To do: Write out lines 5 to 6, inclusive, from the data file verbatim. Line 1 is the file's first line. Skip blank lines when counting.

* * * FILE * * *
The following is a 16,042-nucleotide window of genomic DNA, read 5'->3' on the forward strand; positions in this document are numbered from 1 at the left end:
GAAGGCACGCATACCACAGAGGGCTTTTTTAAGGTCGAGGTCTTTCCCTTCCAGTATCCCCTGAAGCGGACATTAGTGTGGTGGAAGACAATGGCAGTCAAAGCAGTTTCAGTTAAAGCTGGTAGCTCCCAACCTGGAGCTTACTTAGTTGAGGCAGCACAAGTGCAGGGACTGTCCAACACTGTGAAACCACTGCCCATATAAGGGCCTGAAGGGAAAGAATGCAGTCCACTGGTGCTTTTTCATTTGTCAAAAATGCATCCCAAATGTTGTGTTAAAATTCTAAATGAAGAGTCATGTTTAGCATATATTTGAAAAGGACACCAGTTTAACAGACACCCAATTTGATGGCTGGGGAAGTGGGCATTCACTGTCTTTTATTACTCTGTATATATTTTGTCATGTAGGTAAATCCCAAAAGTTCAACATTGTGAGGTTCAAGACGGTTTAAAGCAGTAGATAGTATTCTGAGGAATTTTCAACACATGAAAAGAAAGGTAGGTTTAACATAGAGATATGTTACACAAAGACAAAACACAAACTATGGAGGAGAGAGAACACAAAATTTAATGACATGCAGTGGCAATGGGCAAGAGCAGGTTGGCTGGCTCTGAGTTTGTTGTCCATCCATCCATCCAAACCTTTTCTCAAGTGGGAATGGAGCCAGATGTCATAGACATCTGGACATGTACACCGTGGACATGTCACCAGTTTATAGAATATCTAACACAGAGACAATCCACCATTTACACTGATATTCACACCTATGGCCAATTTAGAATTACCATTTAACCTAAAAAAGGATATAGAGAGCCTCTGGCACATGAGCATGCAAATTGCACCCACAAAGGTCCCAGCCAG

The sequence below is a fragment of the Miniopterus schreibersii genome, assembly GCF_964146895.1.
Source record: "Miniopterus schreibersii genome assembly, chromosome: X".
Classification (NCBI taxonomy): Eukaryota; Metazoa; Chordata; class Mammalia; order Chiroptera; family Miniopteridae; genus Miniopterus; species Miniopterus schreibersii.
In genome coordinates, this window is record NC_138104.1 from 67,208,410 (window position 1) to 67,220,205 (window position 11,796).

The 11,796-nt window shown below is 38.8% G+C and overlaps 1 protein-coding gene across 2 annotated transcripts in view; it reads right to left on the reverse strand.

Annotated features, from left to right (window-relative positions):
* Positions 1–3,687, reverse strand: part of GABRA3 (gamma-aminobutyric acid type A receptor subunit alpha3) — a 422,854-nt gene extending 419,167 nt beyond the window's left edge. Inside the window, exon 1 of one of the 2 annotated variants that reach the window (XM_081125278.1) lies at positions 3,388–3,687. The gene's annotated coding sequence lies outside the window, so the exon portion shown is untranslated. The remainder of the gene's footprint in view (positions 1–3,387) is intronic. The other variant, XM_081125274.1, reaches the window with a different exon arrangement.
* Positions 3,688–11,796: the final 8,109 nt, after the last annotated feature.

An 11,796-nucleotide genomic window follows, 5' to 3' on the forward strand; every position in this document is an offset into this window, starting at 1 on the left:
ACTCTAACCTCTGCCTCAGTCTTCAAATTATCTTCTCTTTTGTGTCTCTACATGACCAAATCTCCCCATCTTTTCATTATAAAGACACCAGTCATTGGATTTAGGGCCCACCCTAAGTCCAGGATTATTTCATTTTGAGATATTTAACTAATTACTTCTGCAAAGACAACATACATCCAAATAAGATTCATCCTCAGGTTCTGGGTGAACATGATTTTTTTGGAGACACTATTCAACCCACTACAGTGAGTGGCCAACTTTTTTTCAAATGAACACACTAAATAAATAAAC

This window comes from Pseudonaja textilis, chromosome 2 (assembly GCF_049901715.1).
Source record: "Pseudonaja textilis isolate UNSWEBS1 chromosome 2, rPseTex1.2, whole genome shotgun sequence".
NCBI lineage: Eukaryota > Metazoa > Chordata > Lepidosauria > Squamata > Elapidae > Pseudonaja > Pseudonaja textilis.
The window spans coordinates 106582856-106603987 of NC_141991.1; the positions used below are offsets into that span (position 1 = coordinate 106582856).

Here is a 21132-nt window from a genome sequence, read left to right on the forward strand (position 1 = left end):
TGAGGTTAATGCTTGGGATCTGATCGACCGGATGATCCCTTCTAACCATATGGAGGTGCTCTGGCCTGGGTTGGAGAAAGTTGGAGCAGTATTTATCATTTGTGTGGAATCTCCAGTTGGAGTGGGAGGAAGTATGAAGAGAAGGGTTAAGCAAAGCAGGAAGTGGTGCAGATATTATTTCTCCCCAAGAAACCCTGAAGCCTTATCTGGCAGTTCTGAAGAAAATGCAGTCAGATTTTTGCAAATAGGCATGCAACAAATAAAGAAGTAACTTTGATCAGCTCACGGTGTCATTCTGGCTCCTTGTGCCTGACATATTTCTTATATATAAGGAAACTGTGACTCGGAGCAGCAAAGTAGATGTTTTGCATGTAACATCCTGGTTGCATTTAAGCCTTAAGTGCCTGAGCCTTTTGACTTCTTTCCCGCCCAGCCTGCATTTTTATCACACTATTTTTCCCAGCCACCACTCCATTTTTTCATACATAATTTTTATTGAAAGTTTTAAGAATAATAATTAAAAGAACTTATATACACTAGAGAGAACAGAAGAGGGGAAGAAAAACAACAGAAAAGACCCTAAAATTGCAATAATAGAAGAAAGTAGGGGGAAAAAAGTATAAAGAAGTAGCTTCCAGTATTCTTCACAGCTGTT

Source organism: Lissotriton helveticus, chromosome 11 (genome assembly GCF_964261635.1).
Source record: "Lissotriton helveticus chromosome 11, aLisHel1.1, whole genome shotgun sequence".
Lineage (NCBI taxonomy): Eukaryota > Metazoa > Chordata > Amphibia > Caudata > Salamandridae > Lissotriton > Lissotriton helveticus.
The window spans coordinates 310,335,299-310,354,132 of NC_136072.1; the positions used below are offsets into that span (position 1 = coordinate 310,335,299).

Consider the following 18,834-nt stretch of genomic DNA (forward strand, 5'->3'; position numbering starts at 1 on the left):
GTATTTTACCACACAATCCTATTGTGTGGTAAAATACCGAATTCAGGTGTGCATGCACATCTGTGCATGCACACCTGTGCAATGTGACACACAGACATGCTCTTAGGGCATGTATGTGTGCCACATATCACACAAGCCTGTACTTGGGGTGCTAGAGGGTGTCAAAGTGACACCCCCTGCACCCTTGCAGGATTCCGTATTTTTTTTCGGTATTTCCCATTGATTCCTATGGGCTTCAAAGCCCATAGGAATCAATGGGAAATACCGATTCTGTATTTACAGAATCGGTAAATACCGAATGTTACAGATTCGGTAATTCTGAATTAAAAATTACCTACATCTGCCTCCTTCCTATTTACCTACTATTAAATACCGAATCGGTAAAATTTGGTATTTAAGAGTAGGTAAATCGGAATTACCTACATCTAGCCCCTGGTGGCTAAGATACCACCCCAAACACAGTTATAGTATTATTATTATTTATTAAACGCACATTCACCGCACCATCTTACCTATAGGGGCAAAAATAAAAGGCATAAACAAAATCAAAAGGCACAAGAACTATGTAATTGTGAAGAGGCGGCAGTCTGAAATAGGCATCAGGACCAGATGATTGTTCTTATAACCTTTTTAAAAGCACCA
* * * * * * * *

Classification (NCBI taxonomy): Eukaryota; Metazoa; Chordata; class Mammalia; order Chiroptera; family Miniopteridae; genus Miniopterus; species Miniopterus schreibersii.
In genome coordinates, this window is record NC_138104.1 from 67,208,410 (window position 1) to 67,220,205 (window position 11,796).